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Logan recently became the first cat in the United States to undergo a minimally invasive transilial vertebral blocking.

Logan the cat is first in U.S. treated with spinal surgical technique

Thirteen-year-old Logan recently became the first cat in the United States to undergo a surgical spinal technique developed in Europe, and most often used in medium- and large-breed dogs.

The surgery was performed by Dr. Emma Davies, section chief of neurology at the Cornell University Hospital for Animals (CUHA), assisted by third-year neurosurgery resident Dr. Baye Williamson.

Logan’s history-making journey started with a limp.

His owner, Joe Long, noticed Logan was having trouble with stairs. A course of anti-inflammatory medication seemed to help but upset his stomach, and he resisted putting weight on one hind leg. His back right side showed increasing weakness, particularly if he tried to climb or jump.

When playing with a new kitten in the house proved too much for Logan, Long made an appointment at CUHA. The orthopedics staff determined there was a neurological delay on the back right foot.

“It’s not uncommon for an animal to first see orthopedics when it won’t bear weight on a foot,” Williamson said. “In looking at Logan’s X-rays, we saw his vertebrae didn’t line up. For this type of suspected chronic subluxation [misalignment], where there’s no history of trauma, we first prescribe rest and restricted activity to see if it will resolve itself.”

When Logan returned from a month of rest, Williamson found Logan had pain when touched in the lumbosacral (LS) area, where the left lumbar vertebrae attaches to the sacrum and pelvis. He also was unable to hold up his tail normally.

An MRI of the lumbosacral region showed compression from two directions. The intervertebral disc at the lumbosacral space was partially bulging into the area from the bottom and the ligaments were swollen on the top.

“In the LS area, a little compression usually is not a big deal because the nerve roots, and not the spinal cord, are housed there. There’s a little more space to begin with,” said Williamson. “In this case, though, it was obviously causing the animal discomfort.”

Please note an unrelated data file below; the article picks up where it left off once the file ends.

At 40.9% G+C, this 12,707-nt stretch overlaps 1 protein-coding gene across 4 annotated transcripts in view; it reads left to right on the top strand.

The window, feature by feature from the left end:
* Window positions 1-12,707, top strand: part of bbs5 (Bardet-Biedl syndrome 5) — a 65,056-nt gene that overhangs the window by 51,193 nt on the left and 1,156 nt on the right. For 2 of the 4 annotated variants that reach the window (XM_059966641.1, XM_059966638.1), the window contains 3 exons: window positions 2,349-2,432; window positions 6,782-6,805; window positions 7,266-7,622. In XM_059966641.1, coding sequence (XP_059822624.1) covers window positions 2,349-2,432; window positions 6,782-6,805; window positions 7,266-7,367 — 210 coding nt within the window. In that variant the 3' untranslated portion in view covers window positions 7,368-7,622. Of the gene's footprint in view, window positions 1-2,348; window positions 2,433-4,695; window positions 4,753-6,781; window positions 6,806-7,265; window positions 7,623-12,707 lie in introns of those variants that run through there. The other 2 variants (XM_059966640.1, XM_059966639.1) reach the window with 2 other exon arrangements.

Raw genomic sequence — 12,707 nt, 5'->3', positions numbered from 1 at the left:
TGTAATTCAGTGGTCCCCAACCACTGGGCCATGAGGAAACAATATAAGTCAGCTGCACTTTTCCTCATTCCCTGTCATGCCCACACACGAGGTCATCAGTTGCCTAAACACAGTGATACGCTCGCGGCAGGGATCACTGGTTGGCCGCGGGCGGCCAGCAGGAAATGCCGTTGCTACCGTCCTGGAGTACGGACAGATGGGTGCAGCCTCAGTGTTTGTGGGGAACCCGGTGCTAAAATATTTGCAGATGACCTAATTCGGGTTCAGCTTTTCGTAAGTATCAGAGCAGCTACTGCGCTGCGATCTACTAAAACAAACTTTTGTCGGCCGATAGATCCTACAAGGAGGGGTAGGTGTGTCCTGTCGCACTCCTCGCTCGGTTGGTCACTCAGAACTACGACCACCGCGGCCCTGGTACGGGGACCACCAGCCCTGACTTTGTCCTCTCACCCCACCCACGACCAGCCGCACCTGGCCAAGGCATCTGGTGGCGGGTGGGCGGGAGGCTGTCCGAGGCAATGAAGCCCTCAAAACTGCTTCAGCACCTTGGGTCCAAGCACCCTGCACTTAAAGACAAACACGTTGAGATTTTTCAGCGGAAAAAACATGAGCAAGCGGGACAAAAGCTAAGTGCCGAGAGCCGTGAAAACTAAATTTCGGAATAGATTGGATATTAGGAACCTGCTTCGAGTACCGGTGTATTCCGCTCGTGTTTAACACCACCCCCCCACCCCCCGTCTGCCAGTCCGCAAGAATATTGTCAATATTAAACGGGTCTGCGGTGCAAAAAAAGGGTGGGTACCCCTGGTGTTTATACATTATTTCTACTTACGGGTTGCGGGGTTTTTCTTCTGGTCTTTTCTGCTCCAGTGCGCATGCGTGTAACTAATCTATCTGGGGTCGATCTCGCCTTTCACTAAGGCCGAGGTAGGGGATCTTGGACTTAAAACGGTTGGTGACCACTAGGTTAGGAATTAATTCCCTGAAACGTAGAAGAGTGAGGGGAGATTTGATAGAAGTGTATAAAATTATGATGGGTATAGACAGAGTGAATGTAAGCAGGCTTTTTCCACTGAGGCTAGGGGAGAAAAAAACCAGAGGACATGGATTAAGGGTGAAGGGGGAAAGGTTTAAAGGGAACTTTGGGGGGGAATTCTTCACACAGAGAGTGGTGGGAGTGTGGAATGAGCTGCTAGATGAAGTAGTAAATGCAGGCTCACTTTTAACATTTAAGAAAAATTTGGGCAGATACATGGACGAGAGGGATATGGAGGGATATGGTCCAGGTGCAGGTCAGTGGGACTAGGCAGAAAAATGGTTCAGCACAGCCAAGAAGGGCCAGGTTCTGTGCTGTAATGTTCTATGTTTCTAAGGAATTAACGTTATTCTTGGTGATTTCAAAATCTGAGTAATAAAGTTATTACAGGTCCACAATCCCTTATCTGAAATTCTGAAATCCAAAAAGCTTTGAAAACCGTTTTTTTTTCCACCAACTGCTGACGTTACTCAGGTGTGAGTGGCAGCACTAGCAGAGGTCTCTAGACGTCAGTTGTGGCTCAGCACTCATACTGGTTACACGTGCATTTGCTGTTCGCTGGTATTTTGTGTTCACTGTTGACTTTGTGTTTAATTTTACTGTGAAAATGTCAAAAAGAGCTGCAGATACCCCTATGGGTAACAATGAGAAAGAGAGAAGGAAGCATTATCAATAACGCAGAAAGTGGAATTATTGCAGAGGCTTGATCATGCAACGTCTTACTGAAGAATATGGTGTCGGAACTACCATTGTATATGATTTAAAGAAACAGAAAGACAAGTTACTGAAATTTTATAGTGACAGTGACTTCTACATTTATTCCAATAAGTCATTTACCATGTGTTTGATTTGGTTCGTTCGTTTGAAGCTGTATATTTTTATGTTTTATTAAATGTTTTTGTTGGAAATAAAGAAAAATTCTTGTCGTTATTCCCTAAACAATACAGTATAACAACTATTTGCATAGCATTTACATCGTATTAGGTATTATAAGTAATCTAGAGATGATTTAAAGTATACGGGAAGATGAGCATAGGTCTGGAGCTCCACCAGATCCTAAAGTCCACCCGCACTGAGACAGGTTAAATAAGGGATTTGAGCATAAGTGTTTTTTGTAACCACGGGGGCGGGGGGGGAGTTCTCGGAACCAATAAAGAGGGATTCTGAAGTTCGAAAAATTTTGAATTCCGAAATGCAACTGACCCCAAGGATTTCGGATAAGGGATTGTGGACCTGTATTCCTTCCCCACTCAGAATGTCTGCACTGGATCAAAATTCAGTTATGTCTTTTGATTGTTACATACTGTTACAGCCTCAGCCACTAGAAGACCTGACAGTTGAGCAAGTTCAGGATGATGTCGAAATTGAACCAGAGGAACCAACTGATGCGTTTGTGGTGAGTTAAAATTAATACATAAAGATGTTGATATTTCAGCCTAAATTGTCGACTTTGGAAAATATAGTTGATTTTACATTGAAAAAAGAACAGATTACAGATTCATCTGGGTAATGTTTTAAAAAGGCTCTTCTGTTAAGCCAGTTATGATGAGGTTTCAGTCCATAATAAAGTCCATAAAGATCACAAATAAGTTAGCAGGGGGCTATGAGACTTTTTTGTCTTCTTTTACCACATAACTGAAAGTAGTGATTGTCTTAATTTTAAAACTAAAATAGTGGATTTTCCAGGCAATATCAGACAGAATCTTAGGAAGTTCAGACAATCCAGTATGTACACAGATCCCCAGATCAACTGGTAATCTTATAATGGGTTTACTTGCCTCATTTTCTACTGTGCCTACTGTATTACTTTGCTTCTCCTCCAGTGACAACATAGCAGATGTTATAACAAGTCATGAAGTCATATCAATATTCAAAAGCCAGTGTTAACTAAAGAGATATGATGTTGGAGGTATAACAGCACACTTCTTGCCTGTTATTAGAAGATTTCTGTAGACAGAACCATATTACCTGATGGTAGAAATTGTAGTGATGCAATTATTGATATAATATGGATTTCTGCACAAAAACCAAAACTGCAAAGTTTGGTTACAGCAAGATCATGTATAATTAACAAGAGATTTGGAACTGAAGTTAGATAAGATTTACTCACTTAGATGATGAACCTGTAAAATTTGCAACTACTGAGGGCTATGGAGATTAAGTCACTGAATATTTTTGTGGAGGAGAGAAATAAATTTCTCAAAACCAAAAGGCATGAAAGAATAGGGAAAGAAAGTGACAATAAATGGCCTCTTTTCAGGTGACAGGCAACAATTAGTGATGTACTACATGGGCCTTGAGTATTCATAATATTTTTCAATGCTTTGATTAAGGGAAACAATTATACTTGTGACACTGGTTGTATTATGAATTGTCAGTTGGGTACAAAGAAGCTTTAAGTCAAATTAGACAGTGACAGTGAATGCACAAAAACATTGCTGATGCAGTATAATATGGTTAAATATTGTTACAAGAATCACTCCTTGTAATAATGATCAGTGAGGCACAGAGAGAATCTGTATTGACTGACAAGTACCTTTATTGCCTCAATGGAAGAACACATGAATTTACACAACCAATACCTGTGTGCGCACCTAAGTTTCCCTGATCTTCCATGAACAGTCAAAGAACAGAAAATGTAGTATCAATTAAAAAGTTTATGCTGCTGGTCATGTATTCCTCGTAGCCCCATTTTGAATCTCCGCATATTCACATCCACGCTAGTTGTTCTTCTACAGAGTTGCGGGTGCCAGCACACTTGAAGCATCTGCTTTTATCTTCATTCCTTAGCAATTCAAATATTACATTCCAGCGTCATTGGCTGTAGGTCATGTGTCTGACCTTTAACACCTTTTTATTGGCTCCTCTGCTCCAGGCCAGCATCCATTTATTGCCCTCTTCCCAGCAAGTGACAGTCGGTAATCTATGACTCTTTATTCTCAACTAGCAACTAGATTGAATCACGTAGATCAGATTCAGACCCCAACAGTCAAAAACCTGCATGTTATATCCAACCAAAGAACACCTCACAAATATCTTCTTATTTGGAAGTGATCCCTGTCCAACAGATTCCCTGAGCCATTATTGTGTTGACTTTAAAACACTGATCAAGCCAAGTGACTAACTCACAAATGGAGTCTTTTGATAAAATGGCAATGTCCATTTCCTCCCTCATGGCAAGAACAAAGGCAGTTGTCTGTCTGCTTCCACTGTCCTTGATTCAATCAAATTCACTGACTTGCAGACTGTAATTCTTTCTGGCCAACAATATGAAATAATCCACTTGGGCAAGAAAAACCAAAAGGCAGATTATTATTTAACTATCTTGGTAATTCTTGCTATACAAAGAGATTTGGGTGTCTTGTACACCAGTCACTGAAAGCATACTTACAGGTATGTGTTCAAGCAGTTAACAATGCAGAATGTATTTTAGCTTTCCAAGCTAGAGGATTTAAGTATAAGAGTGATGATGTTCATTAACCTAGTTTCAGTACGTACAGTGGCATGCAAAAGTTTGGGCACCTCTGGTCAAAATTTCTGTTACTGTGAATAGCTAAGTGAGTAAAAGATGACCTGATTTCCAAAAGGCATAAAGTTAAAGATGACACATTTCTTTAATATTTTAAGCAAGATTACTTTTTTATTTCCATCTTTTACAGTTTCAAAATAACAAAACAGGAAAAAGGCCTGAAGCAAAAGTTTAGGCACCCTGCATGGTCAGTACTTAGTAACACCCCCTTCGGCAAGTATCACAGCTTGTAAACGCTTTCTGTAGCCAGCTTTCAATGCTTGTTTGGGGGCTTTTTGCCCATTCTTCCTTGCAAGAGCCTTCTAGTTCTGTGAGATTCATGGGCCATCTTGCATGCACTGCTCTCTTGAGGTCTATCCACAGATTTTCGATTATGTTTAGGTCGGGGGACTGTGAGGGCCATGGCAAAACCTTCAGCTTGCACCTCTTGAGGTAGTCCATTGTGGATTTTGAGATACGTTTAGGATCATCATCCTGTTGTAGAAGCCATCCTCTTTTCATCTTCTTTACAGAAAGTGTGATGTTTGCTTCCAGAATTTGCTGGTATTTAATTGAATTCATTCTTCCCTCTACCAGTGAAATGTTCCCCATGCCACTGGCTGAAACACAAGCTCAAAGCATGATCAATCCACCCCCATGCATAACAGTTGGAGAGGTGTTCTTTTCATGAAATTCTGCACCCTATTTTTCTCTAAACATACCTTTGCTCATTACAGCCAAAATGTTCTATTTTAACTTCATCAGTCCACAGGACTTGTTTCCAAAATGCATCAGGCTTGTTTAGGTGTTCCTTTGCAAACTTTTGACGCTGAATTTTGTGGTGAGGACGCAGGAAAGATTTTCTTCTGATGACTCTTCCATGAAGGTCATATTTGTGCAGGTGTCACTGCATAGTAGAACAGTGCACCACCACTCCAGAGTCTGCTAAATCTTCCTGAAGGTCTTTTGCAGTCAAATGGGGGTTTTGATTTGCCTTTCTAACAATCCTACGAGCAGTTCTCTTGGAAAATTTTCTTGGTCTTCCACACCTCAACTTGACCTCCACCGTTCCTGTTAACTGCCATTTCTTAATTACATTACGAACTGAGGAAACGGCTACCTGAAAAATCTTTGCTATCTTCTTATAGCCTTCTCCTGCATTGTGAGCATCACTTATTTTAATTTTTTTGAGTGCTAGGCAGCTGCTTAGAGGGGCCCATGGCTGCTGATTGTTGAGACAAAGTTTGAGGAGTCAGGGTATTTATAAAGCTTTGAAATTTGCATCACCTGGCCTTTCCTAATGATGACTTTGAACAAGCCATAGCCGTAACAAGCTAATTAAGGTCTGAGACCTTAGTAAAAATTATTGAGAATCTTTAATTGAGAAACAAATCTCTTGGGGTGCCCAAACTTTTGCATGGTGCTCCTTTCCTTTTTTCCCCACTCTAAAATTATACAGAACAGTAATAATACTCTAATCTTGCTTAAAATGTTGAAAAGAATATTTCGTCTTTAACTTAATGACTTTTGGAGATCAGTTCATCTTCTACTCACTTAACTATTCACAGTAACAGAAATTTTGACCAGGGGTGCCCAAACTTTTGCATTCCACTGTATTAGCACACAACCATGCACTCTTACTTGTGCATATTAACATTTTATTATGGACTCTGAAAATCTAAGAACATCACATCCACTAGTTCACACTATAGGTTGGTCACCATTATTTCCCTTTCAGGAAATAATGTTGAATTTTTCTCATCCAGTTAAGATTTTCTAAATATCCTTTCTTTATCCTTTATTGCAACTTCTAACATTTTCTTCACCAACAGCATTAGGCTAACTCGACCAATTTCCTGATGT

A flex-view MRI helps determine if the compression is dynamic – that is, dependent on the position of the body. In the flex position, the back legs are set forward, toward the head to see if the lumbosacral space opens up.

Logan had great decompression in the flex position, so doctors recommended a minimally invasive transilial vertebral (MTV) blocking. The procedure has a short post-op stay and a less restrictive recovery than dorsal laminectomy, a more common technique in which a portion of the vertebral bone is removed. Davies had successfully performed the procedure on several dogs after being trained by the surgeon who innovated MTV blocking.

Davies and Williamson placed Logan in the flex position and made two small incisions on either side of his pelvis. They used fluoroscopy (real-time imaging) to guide a pin through the pelvis and across the top part of the last lumbar vertebrae. The pin was fixed in place to hold the LS space in the flex position. Just one stitch was used on each side of the pelvis. Positioning and surgery took roughly three hours.

Performing this surgery on a cat for the first time presented Davies and Williamson with some minor challenges due to his size. “Logan was just one size too small for everything included in the [surgical] kit, so we had to make our own,” Williamson said.

The surgery and radiology service created a 3D reconstruction of Logan’s pelvis – a critical tool for making sure nothing has moved since the surgery. The metal pin makes it impossible to take MRI scans in the future; the team will need to rely on X-rays and CT scans.

Logan was home the following day, and Long was told he could gradually increase his activity after resting for about a week. He wore a baby onesie to keep him from grooming the stitches for the first couple of weeks.

“Every day he seems to get a little bit better. He’s become a little bit mischievous, a little more excited about life,” said Long. “He’s purring all the time now and it’s just clear that he’s very happy and I’d even say grateful. He’s much more affectionate than he was before.”

Cynthia L. McVey is a freelance writer.

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